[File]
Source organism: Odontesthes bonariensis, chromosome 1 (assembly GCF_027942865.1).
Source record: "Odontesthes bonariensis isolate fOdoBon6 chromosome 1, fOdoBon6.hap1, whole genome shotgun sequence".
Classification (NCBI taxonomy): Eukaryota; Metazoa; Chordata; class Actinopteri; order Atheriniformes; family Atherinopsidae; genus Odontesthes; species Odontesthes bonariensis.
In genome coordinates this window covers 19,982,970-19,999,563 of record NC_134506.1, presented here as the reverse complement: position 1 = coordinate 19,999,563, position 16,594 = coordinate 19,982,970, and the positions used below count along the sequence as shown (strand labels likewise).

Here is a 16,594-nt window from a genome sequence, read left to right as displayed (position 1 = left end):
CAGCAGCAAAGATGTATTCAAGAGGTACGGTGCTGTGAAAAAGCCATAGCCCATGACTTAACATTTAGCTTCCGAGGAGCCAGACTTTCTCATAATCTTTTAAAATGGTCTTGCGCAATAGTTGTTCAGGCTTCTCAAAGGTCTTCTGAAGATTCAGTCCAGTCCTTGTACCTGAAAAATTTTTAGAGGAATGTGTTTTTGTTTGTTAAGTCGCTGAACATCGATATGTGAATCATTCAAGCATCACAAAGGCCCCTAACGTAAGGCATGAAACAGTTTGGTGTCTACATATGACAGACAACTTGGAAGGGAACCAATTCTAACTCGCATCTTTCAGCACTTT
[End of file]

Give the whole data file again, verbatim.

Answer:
Source organism: Odontesthes bonariensis, chromosome 1 (assembly GCF_027942865.1).
Source record: "Odontesthes bonariensis isolate fOdoBon6 chromosome 1, fOdoBon6.hap1, whole genome shotgun sequence".
Classification (NCBI taxonomy): Eukaryota; Metazoa; Chordata; class Actinopteri; order Atheriniformes; family Atherinopsidae; genus Odontesthes; species Odontesthes bonariensis.
In genome coordinates this window covers 19,982,970-19,999,563 of record NC_134506.1, presented here as the reverse complement: position 1 = coordinate 19,999,563, position 16,594 = coordinate 19,982,970, and the positions used below count along the sequence as shown (strand labels likewise).

Here is a 16,594-nt window from a genome sequence, read left to right as displayed (position 1 = left end):
CAGCAGCAAAGATGTATTCAAGAGGTACGGTGCTGTGAAAAAGCCATAGCCCATGACTTAACATTTAGCTTCCGAGGAGCCAGACTTTCTCATAATCTTTTAAAATGGTCTTGCGCAATAGTTGTTCAGGCTTCTCAAAGGTCTTCTGAAGATTCAGTCCAGTCCTTGTACCTGAAAAATTTTTAGAGGAATGTGTTTTTGTTTGTTAAGTCGCTGAACATCGATATGTGAATCATTCAAGCATCACAAAGGCCCCTAACGTAAGGCATGAAACAGTTTGGTGTCTACATATGACAGACAACTTGGAAGGGAACCAATTCTAACTCGCATCTTTCAGCACTTT